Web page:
But let’s say he was mistaken about one of the tests. Not that of the seven, one was mandatory, but two were—one for recreational substances, and a second for performance enhancing drugs. According to the math, there’s a 1.03% chance of being randomly tested five times in 11 weeks. Don’t want to give him the benefit of the doubt? Think that he is flat-out lying about the number of tests? OK. There’s a 4.5% chance of his being randomly tested four times in 11 weeks, and a 13.7% chance of being tested three times in that span. Believe what you will, but for the sake of consistency, I will stick to his claim of six random drug tests in 11 weeks for the remainder of this story.
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Scenario 2 posits that this random testing isn’t so random, after all. The probabilities Kapoor spun out don’t mean much if things are being tampered with.
In this picture, the league is working in concert with a third party to test Reid more regularly than his peers. The reasoning here would be either to annoy and harass Reid enough to drop his suit against the league or to increase the chances of catching him using a prohibited substance, thereby discrediting him in his suit and harming his reputation in the public sphere.
The league tampering with the negotiated process would certainly lead to litigation. How would the NFL tamper, exactly? It’s unclear. Someone within the league with great influence might be leaning on a third party. To be clear, there is no evidence of tampering and I am not accusing anyone of doing such. But Reid indicated to reporters last month, shortly after his claimed fifth random test following the Week 12 loss to Seattle, that he wouldn’t put tampering past the NFL.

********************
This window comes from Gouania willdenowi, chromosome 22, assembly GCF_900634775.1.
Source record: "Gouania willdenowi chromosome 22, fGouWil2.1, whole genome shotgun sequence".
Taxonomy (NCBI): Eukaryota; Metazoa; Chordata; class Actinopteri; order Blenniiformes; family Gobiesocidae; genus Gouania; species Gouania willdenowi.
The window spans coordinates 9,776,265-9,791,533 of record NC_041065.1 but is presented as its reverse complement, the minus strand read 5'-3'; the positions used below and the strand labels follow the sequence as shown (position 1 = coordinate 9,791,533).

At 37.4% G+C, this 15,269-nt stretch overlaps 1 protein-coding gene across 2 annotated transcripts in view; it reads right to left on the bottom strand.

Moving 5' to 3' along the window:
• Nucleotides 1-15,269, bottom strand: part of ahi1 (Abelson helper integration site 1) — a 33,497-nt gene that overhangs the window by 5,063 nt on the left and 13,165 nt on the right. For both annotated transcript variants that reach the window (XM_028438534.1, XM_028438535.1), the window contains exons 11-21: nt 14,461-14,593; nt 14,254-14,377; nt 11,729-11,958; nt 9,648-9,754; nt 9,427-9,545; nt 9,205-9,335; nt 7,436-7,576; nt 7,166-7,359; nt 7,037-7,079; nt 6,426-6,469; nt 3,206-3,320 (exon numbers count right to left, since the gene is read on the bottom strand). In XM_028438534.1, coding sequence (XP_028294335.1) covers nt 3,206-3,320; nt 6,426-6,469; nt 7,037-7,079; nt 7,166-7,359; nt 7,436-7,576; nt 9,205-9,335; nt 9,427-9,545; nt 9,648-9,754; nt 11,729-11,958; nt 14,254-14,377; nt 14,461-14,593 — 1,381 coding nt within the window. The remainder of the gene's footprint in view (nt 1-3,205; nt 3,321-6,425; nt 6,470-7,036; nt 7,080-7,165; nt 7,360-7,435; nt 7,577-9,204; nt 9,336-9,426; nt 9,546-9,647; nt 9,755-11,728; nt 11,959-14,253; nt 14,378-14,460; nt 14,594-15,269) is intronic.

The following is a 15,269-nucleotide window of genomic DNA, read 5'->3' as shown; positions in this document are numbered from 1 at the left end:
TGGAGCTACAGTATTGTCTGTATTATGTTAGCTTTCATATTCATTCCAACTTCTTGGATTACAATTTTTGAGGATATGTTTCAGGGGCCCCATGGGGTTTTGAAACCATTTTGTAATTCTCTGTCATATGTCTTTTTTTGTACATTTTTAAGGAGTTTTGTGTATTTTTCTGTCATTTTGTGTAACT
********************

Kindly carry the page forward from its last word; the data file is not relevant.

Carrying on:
“I don’t have anything to hide [by being tested repeatedly],” Reid said, according to the Charlotte Observer. “Secondly, this is supposed to be a random system. It doesn’t feel very random. Plus, I’m privy to information that’s in my lawsuit that’s not free to the public. So I know who I’m going against and it’s not surprising in the least.”
Now let’s look at scenario 3. If you sit there long enough and keep flipping that coin, eventually, according to statistics, you’ll get nine heads in a row. Maybe that’s what happened here.
As much of an outlier as it would be for any particular player, it’s statistically possible—likely, even—that at least one player in the NFL this season would be chosen randomly six times in 11 weeks. Assuming the league is testing roughly 2,000 players, you’d expect between three and four players (.169% of 2,000 = 3.4) to be tested six times in 11 weeks.
That it happens to a particular player who also happens to be suing the NFL?
“Unusual? Yes,” Kapoor says. “Quite unusual? Yes. Improbable even? Yes. Impossible? No.”
In the past few weeks, Reid has noted the various low probabilities people have placed on this occurrence—that is, on the fact that someone tested so frequently would also happen to be engaged in an acrimonious grievance with the league. On Monday night, asked if this statistical improbability would be used in his suit against the NFL, Reid smirked, looked to his right and nodded slightly.
“Duly noted,” he said.